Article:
Tuesday, June 23, 2020

The Gate

One of our monks recounts the following tale:

I had an older cousin named Florida. And the family lore was that her father, recently arrived from Sicily, had seen a big poster in a fruit store with giant oranges and the word “Florida” and had decided then and there that it would be the perfect name for his next daughter. Now because of a series of unfortunate events, my Aunty Florida, as I called her, ended up spending part of her childhood at a Catholic orphanage in our city. Aunty Florida told me stories of what it was like there. Some of it was rather grisly. In particular I remember her telling me about pious little talks the Sisters would sometimes give before the children went to bed. And a phrase Aunty Florida recounted from one of these talks is forever stuck in my memory: “Boys and girls, even our innermost thoughts are sins.” I can hear Florida repeating it dramatically and laughing, “Imagine her saying that to little kids.” You wish someone had given that nun a book of bedtime stories for children. Talk about Grimm’s Fairy Tales!

Nowadays as I recall those words, I think that maybe that old nun was not so far from the truth. Of course we know that her wording is radically off. Thoughts simply are not sins. But even as I come to understand my heart - the depth of my desire for God, the good intentions planted there by his Spirit, I also see the darker alleys, nooks and crannies - my capacity for evil. And so the crimes and evil deeds I read about in the newspaper no longer seem a quaint, awful reality, something that other more evilly inclined monsters would do. No, these are deeds I could do or could have done or maybe would do. Bitter self-knowledge we call it in the monastery. Thoughts indeed are not sins, but thoughts need to be dealt with, named for what they are, and dismissed; and the good needs to be courageously chosen over and over. As Jesus reminds us, thoughts- “the things that come out from within”- can indeed “defile” and lead us away from God, if we don’t choose rightly and take action. Let us continue striving to enter through "the narrow gate" and "constricted" road by which he leads us to life and true freedom.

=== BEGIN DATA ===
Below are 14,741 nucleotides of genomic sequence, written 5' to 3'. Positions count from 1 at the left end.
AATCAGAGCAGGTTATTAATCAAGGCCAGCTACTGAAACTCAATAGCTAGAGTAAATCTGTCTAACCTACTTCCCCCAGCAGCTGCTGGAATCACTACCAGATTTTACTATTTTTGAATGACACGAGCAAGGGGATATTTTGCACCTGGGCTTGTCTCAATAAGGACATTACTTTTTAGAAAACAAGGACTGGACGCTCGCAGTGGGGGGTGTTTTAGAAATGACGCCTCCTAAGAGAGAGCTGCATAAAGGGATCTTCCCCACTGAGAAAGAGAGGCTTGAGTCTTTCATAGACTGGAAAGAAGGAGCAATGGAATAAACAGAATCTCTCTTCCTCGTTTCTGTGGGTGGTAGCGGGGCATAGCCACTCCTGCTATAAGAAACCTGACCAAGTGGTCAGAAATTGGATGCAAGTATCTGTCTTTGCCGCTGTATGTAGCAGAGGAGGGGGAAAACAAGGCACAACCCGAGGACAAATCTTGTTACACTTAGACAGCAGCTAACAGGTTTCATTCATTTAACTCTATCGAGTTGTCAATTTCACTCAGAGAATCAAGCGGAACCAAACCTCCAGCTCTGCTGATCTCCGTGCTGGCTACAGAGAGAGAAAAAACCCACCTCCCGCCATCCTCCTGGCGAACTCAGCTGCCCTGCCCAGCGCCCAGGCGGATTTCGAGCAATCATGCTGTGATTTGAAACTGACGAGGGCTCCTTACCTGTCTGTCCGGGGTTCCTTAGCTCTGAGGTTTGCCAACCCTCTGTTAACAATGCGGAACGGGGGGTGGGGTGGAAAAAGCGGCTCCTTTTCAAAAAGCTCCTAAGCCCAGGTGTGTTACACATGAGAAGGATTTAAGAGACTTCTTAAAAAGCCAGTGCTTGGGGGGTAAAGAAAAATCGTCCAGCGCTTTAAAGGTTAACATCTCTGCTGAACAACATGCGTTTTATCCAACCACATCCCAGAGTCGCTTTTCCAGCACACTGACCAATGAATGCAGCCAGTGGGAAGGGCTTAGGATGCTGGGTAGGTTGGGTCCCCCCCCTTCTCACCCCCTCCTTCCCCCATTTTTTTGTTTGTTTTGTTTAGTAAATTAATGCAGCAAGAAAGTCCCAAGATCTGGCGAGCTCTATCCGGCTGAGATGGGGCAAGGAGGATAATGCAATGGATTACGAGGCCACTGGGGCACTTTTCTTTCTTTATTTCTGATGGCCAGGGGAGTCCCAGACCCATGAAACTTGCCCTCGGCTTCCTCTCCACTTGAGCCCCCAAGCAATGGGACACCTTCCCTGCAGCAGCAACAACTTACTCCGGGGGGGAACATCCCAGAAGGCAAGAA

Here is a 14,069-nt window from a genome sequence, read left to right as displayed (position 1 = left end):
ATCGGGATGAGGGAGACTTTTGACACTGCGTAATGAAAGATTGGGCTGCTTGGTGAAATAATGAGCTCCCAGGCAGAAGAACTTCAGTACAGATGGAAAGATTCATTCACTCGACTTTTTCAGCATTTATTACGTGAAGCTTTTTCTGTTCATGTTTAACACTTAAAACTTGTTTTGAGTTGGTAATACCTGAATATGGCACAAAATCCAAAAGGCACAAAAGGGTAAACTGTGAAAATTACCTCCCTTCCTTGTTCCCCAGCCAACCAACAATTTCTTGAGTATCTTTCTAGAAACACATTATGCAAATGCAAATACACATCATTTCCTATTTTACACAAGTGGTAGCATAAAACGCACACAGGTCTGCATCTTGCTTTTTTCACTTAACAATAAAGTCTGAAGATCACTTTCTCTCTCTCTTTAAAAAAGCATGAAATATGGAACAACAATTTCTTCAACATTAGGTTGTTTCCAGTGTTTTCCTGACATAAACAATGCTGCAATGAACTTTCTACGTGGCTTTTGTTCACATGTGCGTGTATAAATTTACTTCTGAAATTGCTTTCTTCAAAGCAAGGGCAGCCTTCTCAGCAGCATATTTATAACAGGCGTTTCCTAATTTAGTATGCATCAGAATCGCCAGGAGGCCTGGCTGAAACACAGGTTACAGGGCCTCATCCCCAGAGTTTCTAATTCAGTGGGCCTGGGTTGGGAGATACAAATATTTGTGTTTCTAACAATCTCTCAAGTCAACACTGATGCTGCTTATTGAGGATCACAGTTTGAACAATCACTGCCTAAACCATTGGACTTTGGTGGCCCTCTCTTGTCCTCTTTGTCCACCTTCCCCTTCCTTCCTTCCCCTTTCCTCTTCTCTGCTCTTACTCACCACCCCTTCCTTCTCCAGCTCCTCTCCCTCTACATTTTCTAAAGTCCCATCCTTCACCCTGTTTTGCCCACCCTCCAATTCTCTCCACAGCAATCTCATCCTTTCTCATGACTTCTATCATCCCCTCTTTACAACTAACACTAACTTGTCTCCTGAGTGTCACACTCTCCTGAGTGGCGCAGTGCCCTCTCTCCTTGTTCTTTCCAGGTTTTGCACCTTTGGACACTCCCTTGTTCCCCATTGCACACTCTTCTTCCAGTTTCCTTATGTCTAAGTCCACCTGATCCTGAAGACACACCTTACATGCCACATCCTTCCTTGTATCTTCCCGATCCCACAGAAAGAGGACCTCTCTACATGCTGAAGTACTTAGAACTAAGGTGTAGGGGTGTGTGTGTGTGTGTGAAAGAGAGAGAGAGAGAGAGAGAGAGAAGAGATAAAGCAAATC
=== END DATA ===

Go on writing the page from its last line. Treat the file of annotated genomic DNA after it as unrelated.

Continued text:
Archival photograph of the cloister at our founding monastery Our Lady of the Valley in Rhode Island.